5G-Powered Autonomous Agricultural Solutions Announced

By Mike Ball / 30 Aug 2019

XAG agricultural drone

XAG, a developer of smart agricultural solutions, has announced that it has partnered with Huawei to explore potential applications of 5G, AI and cloud computing in agriculture. The partnership follows the Huawei Cloud City Summit, at which Justin Gong, Co-founder and Vice President of XAG, was invited to give a keynote speech detailing the company’s multi-layer smart agriculture solutions featuring drones, internet-of-things (IoT), and artificial intelligence (AI).

XAG and Huawei have previously developed the Agriculture IoT System (XIoT), which uses intelligent sensors powered by Huawei’s communication and HiSilicon imaging solutions to collect real-time meteorological and soil data, such as rainfall, wind speed, soil moisture and temperature, and capture HD field images to help farmers manage their lands more efficiently.

5G will provide a much higher peak data rate and lower latency, increasing the speed and precision of data transmission and processing as well as the control accuracy and stability of UAVs (unmanned aerial vehicles) and autonomous farming robots. Combining 5G technology with AI and cloud computing would enable new abilities in live video monitoring, remote diagnostics and on-site prescription for improved precision agriculture.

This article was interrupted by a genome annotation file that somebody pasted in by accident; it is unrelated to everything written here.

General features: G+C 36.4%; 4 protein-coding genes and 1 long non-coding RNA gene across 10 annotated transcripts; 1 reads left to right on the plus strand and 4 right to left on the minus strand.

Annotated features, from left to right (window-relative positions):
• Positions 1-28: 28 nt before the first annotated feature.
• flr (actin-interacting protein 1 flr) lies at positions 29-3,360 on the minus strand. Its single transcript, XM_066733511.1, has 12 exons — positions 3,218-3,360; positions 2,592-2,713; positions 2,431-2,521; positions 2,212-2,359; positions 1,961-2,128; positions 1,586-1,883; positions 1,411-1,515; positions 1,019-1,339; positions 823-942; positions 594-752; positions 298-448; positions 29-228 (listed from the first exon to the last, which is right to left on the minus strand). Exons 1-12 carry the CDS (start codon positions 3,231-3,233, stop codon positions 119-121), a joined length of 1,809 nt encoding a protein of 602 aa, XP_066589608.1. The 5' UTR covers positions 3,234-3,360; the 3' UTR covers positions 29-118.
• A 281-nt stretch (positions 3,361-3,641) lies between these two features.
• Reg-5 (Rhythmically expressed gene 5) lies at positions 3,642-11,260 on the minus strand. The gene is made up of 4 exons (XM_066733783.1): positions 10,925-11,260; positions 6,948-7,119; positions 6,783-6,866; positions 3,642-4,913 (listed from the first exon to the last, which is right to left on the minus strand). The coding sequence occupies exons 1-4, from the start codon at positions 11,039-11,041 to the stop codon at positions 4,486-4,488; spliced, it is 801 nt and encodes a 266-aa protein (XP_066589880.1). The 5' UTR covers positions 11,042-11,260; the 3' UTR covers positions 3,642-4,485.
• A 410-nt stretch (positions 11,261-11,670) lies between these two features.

For example, geographic and imaging data captured by XAG’s surveying drones can be real-time processed in the cloud, while Agriculture Intelligence (XAI) can immediately analyse those data to generate AI prescription maps on site to achieve the Variable-rate Application (VRA) of the robotic systems. A large amount of agricultural production data, including field edges, landforms, object location, crop growth, flight path and spraying dosage, has already been accumulated by XAG’s plant protection drones, and can be put to use for AI analytics and deep learning.

Other outcomes of the partnership will include live streaming to mobile phones of growing condition of croplands, to improve farmers’ crop management experience and alleviate consumers’ concern on food safety. Remote crop disease diagnosis could be performed more accurately without the requirement to be physically on-site.

Posted by Mike Ball Mike Ball is our resident technical editor here at Unmanned Systems Technology. Combining his passion for teaching, advanced engineering and all things unmanned, Mike keeps a watchful eye over everything related to the unmanned technical sector. With over 10 years’ experience in the unmanned field and a degree in engineering, Mike’s been heading up our technical team here for the last 8 years. Connect & Contact